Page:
Pennsylvania lawmakers agreed to provide critical funding support to the state’s long-term care industry in reaching a budget agreement on Friday — a move one senior living and care association called a “historic investment” for an industry “that truly needs to be rescued.”

The Pennsylvania Health Care Association is “breathing a sign of relief” following passage of the state’s $39.78 billion 2021-2022 budget, which includes a $315 million investment in assisted living communities, personal care homes and nursing homes. The budget prioritizes federal stimulus dollars from the American Rescue Plan for the long-term care industry.

Specifically, the budget allocates $30 million to assisted living communities and personal care homes and $247 million to nursing homes. A $5 million HVAC grant program for all types of long-term care facilities allows providers to apply for up to $15,000 each. 

In addition, the state’s Medicaid Day One Incentive program for nursing facilities will receive $16 million, along with a $17 million match from the federal government, for a total investment of $33 million.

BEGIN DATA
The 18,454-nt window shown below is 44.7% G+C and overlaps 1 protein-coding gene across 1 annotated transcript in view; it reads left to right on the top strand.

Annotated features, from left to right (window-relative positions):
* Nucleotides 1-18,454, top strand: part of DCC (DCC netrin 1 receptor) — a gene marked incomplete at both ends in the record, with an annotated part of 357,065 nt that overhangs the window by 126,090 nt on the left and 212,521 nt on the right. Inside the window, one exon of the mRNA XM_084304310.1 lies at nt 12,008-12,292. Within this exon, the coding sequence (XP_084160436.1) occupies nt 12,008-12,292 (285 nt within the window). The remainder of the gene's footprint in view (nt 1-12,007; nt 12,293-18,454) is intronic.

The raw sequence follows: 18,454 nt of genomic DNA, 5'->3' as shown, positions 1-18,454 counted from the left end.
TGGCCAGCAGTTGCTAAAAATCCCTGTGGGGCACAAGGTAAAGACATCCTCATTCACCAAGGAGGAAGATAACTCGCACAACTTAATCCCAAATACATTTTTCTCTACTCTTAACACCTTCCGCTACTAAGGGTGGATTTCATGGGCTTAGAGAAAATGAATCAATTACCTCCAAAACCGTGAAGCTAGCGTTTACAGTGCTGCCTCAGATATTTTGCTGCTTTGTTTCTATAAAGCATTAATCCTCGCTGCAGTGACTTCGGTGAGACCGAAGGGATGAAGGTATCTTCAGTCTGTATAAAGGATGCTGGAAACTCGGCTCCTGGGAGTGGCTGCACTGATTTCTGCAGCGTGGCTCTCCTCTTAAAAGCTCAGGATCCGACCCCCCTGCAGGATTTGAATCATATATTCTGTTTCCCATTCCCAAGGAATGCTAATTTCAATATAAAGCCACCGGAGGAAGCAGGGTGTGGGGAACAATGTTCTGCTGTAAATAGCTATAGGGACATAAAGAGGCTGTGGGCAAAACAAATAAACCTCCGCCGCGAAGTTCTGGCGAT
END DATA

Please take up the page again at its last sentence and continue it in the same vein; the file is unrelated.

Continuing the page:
“Pennsylvania’s long-term care providers can breathe a sigh of relief — one 15 months in the making — knowing they can continue caring for their vulnerable residents in the weeks and months to come,” PHCA President and CEO Zach Shamberg said in a statement. 

But Shamberg said the fight is far from over, and PHCA will work with the General Assembly and Gov. Tom Wolf to ensure that the state’s long-term care continuum continues to be a priority.

PHCA was asking the state to earmark $52 million in “critical emergency funding” from federal stimulus dollars for assisted living and personal care homes, including $9 million for infection control and reopening communities and $29 million for personal protective equipment. The association also wanted $14 million to cover increased liability insurance costs, which it said are approaching 200%.

For nursing homes, PHCA was asking for $396 million — $73 million for infection control and reopening, $137 million for personal protective equipment, $77 million for ongoing staff COVID-19 testing, $34 million for liability insurance costs and $75 million for market basket rate increases.

Wolf has indicated his support for the budget and is expected to sign it soon.